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Full-Text Articles in Legal History
Sheppard V. Taylor, 5 Peters 675 (1831): Deception On The High Seas And The Quest For Lost Wages, Steven Zerhusen
Legal History Publications
This Article follows the case of the ship Warren, which set sail in 1806 to take part in illicit trade with the Spanish colonies, unbeknownst to all on board except for the supercargo. After dealing with the suicide of the captain and capture in Concepcion Bay, Chile, the crew languished for years in Spanish prison. After trying for almost 20 years the proceeds of the ship were finally returned to the owners, and the crew filed petition. Not until 1831 was their libel upheld, and wages from their voyage 25 years earlier to be paid to the crew. This article ...
The Productive Tension Between Official And Unofficial Stories Of Fault In Contract Law, Martha M. Ertman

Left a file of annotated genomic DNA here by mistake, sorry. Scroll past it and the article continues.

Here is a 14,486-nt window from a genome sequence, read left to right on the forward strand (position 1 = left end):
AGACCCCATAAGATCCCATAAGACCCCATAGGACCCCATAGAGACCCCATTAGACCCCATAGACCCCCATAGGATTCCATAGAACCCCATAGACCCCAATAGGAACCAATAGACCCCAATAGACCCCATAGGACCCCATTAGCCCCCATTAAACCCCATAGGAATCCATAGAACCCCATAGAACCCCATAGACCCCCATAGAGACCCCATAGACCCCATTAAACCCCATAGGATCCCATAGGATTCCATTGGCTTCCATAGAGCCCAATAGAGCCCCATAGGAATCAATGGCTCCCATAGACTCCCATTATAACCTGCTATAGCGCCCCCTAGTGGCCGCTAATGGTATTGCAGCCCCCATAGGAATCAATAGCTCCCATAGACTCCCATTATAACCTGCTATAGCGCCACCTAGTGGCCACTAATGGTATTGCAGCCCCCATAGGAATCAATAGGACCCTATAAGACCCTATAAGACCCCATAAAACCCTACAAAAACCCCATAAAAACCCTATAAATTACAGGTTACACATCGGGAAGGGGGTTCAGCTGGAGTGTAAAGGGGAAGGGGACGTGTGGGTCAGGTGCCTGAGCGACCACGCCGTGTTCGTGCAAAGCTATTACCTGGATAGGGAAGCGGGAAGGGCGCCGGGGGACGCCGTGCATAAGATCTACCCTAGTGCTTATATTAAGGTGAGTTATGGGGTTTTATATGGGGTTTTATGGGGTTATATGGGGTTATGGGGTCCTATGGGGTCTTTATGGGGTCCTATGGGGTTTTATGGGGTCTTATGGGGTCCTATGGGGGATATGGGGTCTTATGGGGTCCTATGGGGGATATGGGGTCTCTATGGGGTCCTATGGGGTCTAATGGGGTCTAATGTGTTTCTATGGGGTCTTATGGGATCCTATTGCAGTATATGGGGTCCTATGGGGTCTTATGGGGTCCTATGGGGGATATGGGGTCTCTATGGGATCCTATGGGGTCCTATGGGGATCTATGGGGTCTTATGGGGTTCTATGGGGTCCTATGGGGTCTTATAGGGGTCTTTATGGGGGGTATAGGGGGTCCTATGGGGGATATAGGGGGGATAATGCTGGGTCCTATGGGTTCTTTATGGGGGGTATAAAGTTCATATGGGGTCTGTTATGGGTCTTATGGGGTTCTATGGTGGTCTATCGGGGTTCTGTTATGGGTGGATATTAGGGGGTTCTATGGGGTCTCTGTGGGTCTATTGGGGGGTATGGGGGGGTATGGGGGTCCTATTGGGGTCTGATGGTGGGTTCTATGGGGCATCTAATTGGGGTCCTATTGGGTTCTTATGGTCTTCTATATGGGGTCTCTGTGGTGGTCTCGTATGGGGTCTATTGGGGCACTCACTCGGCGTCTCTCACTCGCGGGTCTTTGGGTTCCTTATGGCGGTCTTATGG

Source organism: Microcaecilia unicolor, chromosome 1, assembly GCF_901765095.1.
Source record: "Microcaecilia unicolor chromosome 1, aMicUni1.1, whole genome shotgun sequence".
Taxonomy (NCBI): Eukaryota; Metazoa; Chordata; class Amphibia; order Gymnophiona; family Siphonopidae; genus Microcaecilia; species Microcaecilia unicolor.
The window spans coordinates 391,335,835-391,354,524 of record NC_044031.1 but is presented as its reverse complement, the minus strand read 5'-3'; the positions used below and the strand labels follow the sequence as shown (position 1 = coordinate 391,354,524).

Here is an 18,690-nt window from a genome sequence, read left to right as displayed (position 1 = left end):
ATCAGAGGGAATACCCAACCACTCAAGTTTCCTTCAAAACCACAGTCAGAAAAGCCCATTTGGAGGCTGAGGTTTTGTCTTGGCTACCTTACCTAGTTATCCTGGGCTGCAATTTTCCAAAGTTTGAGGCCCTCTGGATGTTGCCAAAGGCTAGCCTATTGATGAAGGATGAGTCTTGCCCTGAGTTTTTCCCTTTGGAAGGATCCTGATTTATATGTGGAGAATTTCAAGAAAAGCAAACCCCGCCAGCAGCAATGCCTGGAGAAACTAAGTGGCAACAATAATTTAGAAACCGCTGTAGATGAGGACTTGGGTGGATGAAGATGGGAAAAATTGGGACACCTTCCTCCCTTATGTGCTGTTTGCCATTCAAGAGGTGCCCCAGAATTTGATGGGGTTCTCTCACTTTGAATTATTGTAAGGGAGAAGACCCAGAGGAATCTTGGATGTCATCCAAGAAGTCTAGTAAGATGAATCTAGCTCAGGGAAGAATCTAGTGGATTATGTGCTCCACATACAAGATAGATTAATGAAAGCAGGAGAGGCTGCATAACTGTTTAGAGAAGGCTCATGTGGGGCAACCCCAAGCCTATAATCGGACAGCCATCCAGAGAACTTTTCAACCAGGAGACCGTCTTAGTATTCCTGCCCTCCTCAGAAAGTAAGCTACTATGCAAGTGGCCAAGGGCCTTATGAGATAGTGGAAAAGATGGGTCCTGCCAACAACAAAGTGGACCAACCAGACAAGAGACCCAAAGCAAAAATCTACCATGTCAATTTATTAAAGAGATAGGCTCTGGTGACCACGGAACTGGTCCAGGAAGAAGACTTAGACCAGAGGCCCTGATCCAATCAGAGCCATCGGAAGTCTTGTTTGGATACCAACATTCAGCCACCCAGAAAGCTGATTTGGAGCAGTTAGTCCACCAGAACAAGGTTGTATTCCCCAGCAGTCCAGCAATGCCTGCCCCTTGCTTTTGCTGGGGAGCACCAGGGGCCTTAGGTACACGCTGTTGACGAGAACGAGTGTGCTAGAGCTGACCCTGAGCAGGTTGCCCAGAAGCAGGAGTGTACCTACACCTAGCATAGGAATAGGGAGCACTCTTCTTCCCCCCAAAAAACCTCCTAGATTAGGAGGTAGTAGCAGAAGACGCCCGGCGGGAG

Officially Contract law ignores fault. However, an unofficial story complements the official one, and explains why fault occasionally slips into contract law through doctrines such as willful breach. This chapter of FAULT IN AMERICAN CONTRACT LAW (Omri Ben-Shahar & Ariel Porot, eds, Cambridge U. Press, forthcoming 2010) argues that the official and unofficial stories operate in productive tension to both facilitate ex ante planning and, when necessary, look backward at reasons for breach to reach a just result. The occasional presence of fault in contract law, in this view, represents merely one more instance of the common doctrinal pattern of general ...